Family of 5 left homeless after house fire in Westfield
WESTFIELD – A family of five was left homeless Wednesday afternoon when a multiple-alarm fire extensively damaged their Mill Street home, according to Crary Hose Fire Co. Chief Jeff Abbott.
A state police fire marshal from the Montoursville barracks was expected to be at the scene this morning, trying to determine what caused the fire at the 223 Mill St. home of Ruthann Sweet.
Sweet lived at the century-old, two-story home with James Carpenter, William King Sr. and her two sons, Jerry and Jeff Sweet, Abbott said.
There were no reports of injuries.
Carpenter and Jerry Sweet were the only ones home when a fire in the attic was discovered about 1 p.m., and both safely escaped.
There appeared to be nothing suspicious about the fire, Abbott said.
“There was smoke coming out from under the eaves when firefighters arrived on the scene,” Abbott said.
Firefighters quickly donned self-contained breathing apparatus and stretched hoses through the front door.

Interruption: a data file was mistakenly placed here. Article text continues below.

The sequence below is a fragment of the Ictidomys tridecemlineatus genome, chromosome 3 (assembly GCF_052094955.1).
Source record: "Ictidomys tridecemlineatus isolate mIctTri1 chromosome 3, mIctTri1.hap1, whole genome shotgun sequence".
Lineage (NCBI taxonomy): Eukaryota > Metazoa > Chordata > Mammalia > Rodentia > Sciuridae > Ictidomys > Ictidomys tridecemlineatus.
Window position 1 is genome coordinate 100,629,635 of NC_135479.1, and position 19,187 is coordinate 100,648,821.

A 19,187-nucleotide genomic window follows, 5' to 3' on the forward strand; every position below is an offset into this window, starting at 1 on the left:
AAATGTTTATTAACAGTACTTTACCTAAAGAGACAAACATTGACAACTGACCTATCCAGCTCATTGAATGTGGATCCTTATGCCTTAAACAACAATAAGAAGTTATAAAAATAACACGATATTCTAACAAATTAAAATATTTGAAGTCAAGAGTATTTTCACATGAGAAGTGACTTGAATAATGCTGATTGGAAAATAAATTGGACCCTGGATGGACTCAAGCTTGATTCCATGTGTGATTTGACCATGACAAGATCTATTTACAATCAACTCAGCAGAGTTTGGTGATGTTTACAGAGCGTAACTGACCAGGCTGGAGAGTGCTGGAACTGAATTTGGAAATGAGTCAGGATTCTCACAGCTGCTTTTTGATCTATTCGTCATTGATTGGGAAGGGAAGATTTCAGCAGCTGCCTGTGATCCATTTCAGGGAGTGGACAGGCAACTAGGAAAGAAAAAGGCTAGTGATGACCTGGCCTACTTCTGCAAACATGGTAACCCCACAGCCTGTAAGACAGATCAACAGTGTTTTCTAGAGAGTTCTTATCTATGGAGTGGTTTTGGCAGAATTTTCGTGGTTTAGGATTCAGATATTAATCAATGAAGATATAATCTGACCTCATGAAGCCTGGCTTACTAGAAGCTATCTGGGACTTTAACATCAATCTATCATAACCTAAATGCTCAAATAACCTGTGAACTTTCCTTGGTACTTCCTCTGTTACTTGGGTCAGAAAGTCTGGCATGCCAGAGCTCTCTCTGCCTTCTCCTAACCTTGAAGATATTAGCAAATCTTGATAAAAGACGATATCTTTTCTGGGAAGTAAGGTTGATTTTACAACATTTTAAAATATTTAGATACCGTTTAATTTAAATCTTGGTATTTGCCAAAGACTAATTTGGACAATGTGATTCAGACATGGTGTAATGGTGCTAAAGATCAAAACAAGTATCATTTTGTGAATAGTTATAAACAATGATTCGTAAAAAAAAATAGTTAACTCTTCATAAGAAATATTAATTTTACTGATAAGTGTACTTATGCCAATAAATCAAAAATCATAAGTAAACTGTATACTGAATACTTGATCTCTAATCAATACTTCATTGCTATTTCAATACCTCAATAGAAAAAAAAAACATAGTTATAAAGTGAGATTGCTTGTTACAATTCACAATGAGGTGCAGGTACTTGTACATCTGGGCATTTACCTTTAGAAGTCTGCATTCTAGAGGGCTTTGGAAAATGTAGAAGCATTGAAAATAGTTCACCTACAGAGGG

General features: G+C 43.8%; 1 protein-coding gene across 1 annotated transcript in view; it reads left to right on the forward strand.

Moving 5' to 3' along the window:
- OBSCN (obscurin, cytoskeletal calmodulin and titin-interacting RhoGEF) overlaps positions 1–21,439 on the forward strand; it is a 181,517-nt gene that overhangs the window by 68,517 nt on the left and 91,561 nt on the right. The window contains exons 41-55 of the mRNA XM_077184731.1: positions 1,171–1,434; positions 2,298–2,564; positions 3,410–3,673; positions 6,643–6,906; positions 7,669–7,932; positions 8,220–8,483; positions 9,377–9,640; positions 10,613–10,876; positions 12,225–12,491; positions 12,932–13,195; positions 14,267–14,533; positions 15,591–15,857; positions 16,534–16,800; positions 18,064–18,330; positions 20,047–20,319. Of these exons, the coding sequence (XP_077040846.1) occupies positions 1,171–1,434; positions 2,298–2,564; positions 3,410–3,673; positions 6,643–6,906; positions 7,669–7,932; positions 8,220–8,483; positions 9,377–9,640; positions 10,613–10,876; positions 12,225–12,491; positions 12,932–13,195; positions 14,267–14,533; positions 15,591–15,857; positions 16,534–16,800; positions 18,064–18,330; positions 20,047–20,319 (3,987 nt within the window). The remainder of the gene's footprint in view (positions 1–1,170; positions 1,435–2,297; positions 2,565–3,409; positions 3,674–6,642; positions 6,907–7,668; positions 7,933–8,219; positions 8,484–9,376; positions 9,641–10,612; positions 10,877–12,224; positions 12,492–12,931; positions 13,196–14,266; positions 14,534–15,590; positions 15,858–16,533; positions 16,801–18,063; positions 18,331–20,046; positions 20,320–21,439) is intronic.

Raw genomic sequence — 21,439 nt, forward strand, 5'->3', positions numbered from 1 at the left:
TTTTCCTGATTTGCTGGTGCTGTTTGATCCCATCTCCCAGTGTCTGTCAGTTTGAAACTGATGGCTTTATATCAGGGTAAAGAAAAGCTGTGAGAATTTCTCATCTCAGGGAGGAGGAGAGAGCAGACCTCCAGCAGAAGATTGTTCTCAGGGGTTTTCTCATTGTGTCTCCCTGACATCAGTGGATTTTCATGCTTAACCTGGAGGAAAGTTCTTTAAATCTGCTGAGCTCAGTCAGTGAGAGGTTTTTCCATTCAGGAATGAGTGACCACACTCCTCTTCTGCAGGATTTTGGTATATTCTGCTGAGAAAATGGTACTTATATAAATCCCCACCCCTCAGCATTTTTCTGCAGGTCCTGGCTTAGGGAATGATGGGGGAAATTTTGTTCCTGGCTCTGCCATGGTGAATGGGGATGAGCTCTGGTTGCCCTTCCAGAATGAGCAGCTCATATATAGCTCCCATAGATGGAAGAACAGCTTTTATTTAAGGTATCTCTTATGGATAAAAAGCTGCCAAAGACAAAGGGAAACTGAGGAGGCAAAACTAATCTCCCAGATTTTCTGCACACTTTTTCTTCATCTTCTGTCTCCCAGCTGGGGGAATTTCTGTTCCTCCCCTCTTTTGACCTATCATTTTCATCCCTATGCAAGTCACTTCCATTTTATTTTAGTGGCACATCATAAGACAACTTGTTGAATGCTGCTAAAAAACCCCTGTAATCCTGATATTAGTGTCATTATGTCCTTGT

“There was nothing but very light smoke on the first and second floors. However, through an access door, we could see fire inside the attic,” Abbott explained.
In addition to Crary Hose, firefighters from Sabinsville, Knoxville, Harrison Township and Coudersport help battle the fire, which took two hours to bring under control, Abbott said.
It was very difficult for firefighters to reach the attic and ventilate the structure because of the double-layered tin roof on the house, Abbott said.
A crew from Coudersport’s aerial truck was able to finally reach the fire after cutting holes in the roof with a power saw.
Even after the fire was brought under control, firefighters spent the remainder of the afternoon dousing hot spots.
With temperatures ranging in the mid-teens, much of Mill Street was very slippery as runoff water from hoses quickly turned to ice, Abbott said.
“There was a lot of ice on the street,” he said.
Fire crews got rested and warmed up by rotating in and out of Crary Hose’s walk-in rescue truck. The local chapter of the American Red Cross was on the scene and provided emergency assistance to the displaced family, who is staying with relatives, Abbott said.
Fire damage was estimated to be at least $75,000, Abbott said, adding that Ruthann Sweet had fire insurance.